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Live Review: Sharon Van Etten

Sharon Van Etten’s performance was nothing short of stunning. Upon arrival on the stage, the folk-indie singer cut a dramatic figure, clad in black with a mess of dark hair. All eyes were immediately on the singer, and her following performance was as impactful as her appearance.

Opening with the tender ‘Jupiter 4’, her vocals filled Manchester’s Albert Hall with ease. Despite the tranquillity and ambience that is associated with her music, Van Etten kept the audience engaged with a thrumming selection of lights and an extraordinary live band. There was something deeply romantic about the performance, and once again I was shocked by her ability to make you nostalgic for relationships and love affairs you hadn’t experienced yet. Even though Albert Hall is not a small venue, Van Etten made the gig feel exceptionally intimate with her brilliant vocal power.

Songs such as ‘Comeback Kid’ and ‘Hands’ threw as much energy as was possible into the guitar riffs and upbeat moments, providing a rest from the sadness that Van Etten is perhaps known for. The set was widely picked from early 2019 release Remind Me Tomorrow, but still broad enough for old fans to feel delighted with what they received. An odd moment came in the form of the cover of Sinead O’Connor’s ‘Black Boys on Mopeds’. While still very beautiful, it somehow felt a bit lost within Van Etten’s own work and didn’t quite gel with the rest of the set.

The standout moment of the show did come in the form of fan favourite ‘Every Time the Sun Comes Up’. Simply ethereal, the 2014 classic was harmonic and gorgeous. Stripped-back and raw, it was just as melancholic and tragic in person as recorded. One of my personal favourite tracks of Van Etten’s, it didn’t disappoint. Despite the track nearing five years old, it still felt as fresh as it did the first time I ever heard it. As she transitioned from ‘Every Time’ to ‘Stay’, the crowd was treated to a series of all-too haunting moments. ‘Stay’ tugged at the heartstrings in a similar fashion, and it was impossible not to feel yourself tearing up at points.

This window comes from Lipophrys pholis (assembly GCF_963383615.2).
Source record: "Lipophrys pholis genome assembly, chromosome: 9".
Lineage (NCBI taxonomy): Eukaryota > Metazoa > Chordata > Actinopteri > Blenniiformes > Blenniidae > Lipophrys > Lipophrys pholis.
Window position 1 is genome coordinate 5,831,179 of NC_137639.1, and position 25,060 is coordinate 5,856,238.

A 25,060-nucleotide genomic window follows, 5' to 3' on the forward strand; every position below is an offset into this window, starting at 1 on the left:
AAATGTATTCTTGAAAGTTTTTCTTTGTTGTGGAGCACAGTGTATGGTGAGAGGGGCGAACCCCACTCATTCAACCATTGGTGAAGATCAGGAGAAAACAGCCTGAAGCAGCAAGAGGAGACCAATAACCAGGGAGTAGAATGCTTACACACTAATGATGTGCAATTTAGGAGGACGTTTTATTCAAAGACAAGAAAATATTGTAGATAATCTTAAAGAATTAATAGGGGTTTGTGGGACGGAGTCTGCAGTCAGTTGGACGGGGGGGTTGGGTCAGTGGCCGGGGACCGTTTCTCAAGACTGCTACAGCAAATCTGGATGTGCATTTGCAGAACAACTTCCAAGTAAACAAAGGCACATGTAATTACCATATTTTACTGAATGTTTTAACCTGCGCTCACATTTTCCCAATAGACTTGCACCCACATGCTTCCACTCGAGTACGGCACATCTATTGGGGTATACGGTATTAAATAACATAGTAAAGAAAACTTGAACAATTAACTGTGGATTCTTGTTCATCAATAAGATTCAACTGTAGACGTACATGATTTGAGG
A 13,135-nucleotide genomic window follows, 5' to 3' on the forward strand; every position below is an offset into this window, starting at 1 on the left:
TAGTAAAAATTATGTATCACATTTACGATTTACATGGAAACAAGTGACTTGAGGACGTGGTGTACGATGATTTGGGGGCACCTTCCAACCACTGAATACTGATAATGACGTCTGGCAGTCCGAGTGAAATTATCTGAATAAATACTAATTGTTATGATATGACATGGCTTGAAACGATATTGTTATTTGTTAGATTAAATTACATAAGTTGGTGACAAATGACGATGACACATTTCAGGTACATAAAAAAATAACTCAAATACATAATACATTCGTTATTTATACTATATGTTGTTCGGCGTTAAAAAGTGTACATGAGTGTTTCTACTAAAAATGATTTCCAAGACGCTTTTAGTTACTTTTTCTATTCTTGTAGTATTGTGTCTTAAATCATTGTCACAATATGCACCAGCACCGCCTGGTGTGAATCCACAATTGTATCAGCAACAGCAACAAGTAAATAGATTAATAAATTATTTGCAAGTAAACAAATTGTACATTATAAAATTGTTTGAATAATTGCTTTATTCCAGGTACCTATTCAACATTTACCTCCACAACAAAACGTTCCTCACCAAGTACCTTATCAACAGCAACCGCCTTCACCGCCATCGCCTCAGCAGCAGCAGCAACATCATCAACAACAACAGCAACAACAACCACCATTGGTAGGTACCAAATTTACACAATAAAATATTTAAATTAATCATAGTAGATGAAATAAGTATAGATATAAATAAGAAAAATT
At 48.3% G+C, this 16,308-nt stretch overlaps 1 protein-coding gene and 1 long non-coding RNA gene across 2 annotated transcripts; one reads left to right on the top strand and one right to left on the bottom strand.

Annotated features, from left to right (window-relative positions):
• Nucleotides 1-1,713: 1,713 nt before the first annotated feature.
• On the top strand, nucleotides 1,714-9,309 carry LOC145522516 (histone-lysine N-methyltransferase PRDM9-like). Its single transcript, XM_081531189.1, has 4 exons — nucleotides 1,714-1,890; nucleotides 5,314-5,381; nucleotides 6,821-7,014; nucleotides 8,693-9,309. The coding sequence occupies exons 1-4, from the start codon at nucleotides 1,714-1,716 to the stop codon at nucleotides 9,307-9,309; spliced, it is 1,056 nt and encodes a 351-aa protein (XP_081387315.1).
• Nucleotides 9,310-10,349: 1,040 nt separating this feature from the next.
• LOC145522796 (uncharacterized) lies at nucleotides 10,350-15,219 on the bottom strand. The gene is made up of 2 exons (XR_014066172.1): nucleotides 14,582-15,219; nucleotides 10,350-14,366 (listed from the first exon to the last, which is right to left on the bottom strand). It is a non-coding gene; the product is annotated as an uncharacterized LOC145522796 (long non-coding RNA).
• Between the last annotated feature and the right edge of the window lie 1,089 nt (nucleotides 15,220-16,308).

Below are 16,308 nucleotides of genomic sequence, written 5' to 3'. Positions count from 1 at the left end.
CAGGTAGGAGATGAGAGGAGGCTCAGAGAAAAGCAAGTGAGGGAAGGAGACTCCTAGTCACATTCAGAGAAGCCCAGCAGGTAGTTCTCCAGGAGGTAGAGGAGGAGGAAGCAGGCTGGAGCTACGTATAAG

The encore began with ‘I Told You Everything’, the powerful ballad that so many people have been playing on repeat. Again, the melancholia stood out but it wasn’t necessarily boring or unengaging. It was just beautiful – a sort of sadness that filled the room without making everyone exceptionally miserable. Van Etten finished the set with ‘Love More’, a song from 2010 second album Epic. Long and set over humming strings, it felt like a particularly grand and sweeping way of ending. Spreading the messages Van Etten is so known for – love and welcome – it felt like a very suitable way of ending.

In the set, Van Etten really managed to prove that artists known for their soft sounds can still prove themselves, excellent live artists. While maybe never destined for arenas, she still filled a reasonably large venue with an audience desperately clinging on for every word. Dusted in something magical, Van Etten really could be listened to until the sun comes up.

Don’t miss Sharon Van Etten as she returns to this year’s Greenman Festival 15th-18th August, alongside some of the hottest alternative acts of the year!

9/10

Tags: albert hall, folk, indie, Live review, sharon van etten

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